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Creative Marketing

While driving through the Baltimore/ Washington D.C. area, there was a billboard that said, “Don’t get a divorce…get a bigger house.” Four days later, the advertisement is stuck in my head.

Although we are all for buying the house of your dreams, it will not save your marriage. What really happens to your house in a divorce?

1. The marital home is the most sought asset during a divorce. At the beginning of the divorce process, everyone wants to keep the marital home; however, it is rare that that both parties can afford to keep the home on their one income, often determining who could actually keep the house;
2. One spouse keeps the house. If one of the parties can afford to keep the home, they should refinance under their own name and based on their individual income. At the time of refinance, the ownership is often transferred by Quitclaim Deed;
3..Get your name off the mortgage if you don’t own the house. If you have signed a Quitclaim Deed to relinquish ownership rights, make sure that you don’t have any financial responsibility for the mortgage or taxes. We recommend this for both security (in case your ex doesn’t pay the mortgage for any reason) and because any financial obligations will limit your ability to secure your own credit for a future rental or purchase;
4. Sell the house. This can be done either before or after the divorce occurs, but it’s easier if the parties agree how the proceeds will be divided before the house is put on the market;
5. It gets more complicated when the mortgage exceeds the value of the home. Couples that cannot afford to pay the overage due usually have to choose a short sale, renting the home or continuing to live together;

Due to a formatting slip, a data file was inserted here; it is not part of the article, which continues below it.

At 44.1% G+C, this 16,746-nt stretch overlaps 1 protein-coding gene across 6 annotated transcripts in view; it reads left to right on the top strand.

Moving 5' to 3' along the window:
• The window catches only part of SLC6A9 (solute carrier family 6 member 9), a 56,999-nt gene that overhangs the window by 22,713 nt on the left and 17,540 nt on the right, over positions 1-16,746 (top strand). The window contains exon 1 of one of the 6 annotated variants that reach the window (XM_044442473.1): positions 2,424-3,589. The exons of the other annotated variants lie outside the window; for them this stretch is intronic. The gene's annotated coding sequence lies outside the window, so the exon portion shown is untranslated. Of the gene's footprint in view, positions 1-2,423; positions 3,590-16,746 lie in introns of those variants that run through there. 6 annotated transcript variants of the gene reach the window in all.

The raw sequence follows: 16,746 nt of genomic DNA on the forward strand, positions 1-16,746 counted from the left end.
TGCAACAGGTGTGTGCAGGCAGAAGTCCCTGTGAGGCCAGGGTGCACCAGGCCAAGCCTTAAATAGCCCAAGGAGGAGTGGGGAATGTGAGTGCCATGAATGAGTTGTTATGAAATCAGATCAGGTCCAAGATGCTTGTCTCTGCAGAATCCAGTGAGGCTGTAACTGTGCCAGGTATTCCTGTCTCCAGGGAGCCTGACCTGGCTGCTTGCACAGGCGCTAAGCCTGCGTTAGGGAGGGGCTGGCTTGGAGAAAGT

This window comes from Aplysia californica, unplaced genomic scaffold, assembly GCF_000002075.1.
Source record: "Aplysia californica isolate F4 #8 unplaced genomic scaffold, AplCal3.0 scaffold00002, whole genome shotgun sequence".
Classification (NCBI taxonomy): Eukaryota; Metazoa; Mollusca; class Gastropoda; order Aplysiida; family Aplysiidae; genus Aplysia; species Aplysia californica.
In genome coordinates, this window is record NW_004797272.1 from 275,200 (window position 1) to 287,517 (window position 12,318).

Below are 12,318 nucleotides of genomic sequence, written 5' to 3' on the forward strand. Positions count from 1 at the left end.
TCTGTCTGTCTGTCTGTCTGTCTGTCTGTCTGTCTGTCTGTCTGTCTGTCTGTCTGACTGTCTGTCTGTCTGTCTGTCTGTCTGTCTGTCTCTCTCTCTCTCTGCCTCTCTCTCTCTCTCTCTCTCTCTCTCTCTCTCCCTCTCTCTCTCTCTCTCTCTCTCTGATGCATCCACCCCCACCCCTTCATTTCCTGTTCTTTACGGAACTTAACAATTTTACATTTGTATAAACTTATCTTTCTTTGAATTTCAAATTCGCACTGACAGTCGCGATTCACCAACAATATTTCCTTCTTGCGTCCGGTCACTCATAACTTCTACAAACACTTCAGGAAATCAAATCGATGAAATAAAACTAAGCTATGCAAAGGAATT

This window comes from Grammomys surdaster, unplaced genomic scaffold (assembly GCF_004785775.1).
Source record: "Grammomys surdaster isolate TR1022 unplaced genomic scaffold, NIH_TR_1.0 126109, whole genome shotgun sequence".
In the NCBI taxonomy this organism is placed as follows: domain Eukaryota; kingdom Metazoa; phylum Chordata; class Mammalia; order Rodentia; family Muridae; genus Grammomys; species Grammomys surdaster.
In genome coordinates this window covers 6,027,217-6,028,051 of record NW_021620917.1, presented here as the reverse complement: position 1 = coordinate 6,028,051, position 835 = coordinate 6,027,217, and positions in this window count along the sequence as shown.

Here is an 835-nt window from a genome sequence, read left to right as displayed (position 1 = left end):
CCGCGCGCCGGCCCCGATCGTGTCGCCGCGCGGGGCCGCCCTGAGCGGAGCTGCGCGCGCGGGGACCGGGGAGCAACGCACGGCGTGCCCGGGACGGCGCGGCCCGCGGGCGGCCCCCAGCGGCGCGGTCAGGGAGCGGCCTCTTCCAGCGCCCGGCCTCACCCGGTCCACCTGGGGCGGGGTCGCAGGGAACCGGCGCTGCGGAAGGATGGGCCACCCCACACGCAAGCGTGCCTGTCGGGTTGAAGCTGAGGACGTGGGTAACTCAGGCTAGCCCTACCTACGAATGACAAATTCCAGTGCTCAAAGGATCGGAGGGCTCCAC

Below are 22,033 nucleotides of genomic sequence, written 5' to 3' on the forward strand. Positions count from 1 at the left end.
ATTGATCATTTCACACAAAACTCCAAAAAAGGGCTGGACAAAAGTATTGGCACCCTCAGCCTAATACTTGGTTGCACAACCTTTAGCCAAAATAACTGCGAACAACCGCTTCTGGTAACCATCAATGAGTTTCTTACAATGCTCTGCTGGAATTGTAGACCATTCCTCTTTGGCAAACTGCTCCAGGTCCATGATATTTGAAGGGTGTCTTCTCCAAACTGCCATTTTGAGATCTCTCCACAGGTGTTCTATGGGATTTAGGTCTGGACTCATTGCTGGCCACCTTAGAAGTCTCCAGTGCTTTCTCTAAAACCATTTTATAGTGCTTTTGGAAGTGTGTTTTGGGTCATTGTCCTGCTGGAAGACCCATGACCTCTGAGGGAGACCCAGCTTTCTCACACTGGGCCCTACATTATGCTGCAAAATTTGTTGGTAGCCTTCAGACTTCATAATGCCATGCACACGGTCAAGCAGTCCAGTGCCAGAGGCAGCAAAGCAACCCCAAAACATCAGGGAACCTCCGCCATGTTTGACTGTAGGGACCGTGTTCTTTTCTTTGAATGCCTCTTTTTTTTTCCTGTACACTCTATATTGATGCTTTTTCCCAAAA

5. Buying a house during the divorce process isn’t always a great idea. The home will be considered a marital asset and subject to division. Also, mortgage underwriters may be a bit concerned about your future income and assets, which could cause delays.

As always, please let us know if we can assist you with any concerns or legal matters.

Warm Regards,
John & Faye

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Lending Reform

Changes are coming to Mortgage Land. It’s going to get easier to buy a house. What does Realtor.com say about it? Read their great summary here:

https://www.realtor.com/news/real-estate-news/home-buyers-know-about-new-lending-reform-law/?iid=rdc_news_hp_carousel_theLatest

 

As always, please let us know if you have any questions or concerns.
Warm regards,
John & Faye

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“Can I Ask You A Question?”